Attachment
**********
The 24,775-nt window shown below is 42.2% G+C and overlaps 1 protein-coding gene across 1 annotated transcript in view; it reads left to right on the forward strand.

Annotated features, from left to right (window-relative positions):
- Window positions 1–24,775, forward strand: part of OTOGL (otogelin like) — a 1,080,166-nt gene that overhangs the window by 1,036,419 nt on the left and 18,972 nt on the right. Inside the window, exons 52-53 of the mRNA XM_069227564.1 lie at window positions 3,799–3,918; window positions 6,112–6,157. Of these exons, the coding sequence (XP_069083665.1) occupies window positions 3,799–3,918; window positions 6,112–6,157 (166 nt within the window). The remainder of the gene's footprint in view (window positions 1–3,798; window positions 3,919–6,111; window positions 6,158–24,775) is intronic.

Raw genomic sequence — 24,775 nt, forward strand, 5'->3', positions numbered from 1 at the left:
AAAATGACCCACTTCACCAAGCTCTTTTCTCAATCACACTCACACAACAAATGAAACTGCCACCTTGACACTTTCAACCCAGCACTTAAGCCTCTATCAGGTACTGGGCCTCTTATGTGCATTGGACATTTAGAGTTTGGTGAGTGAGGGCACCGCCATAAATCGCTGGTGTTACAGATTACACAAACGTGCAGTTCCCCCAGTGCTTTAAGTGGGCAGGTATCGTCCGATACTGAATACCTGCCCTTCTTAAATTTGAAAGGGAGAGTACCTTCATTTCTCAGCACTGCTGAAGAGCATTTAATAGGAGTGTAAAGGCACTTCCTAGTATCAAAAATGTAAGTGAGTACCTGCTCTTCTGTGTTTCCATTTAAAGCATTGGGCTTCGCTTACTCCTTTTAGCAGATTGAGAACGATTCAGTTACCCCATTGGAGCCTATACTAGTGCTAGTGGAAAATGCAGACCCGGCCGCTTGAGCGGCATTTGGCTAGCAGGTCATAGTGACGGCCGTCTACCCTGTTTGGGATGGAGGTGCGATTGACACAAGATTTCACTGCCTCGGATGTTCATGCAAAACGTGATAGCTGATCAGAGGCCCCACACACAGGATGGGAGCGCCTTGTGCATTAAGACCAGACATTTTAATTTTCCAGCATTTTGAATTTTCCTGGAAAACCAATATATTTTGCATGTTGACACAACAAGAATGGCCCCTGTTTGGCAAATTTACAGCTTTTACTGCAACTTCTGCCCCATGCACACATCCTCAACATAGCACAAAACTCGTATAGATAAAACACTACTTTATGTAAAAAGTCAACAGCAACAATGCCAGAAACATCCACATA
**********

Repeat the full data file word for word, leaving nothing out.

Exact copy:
The 24,775-nt window shown below is 42.2% G+C and overlaps 1 protein-coding gene across 1 annotated transcript in view; it reads left to right on the forward strand.

Annotated features, from left to right (window-relative positions):
- Window positions 1–24,775, forward strand: part of OTOGL (otogelin like) — a 1,080,166-nt gene that overhangs the window by 1,036,419 nt on the left and 18,972 nt on the right. Inside the window, exons 52-53 of the mRNA XM_069227564.1 lie at window positions 3,799–3,918; window positions 6,112–6,157. Of these exons, the coding sequence (XP_069083665.1) occupies window positions 3,799–3,918; window positions 6,112–6,157 (166 nt within the window). The remainder of the gene's footprint in view (window positions 1–3,798; window positions 3,919–6,111; window positions 6,158–24,775) is intronic.

Raw genomic sequence — 24,775 nt, forward strand, 5'->3', positions numbered from 1 at the left:
AAAATGACCCACTTCACCAAGCTCTTTTCTCAATCACACTCACACAACAAATGAAACTGCCACCTTGACACTTTCAACCCAGCACTTAAGCCTCTATCAGGTACTGGGCCTCTTATGTGCATTGGACATTTAGAGTTTGGTGAGTGAGGGCACCGCCATAAATCGCTGGTGTTACAGATTACACAAACGTGCAGTTCCCCCAGTGCTTTAAGTGGGCAGGTATCGTCCGATACTGAATACCTGCCCTTCTTAAATTTGAAAGGGAGAGTACCTTCATTTCTCAGCACTGCTGAAGAGCATTTAATAGGAGTGTAAAGGCACTTCCTAGTATCAAAAATGTAAGTGAGTACCTGCTCTTCTGTGTTTCCATTTAAAGCATTGGGCTTCGCTTACTCCTTTTAGCAGATTGAGAACGATTCAGTTACCCCATTGGAGCCTATACTAGTGCTAGTGGAAAATGCAGACCCGGCCGCTTGAGCGGCATTTGGCTAGCAGGTCATAGTGACGGCCGTCTACCCTGTTTGGGATGGAGGTGCGATTGACACAAGATTTCACTGCCTCGGATGTTCATGCAAAACGTGATAGCTGATCAGAGGCCCCACACACAGGATGGGAGCGCCTTGTGCATTAAGACCAGACATTTTAATTTTCCAGCATTTTGAATTTTCCTGGAAAACCAATATATTTTGCATGTTGACACAACAAGAATGGCCCCTGTTTGGCAAATTTACAGCTTTTACTGCAACTTCTGCCCCATGCACACATCCTCAACATAGCACAAAACTCGTATAGATAAAACACTACTTTATGTAAAAAGTCAACAGCAACAATGCCAGAAACATCCACATA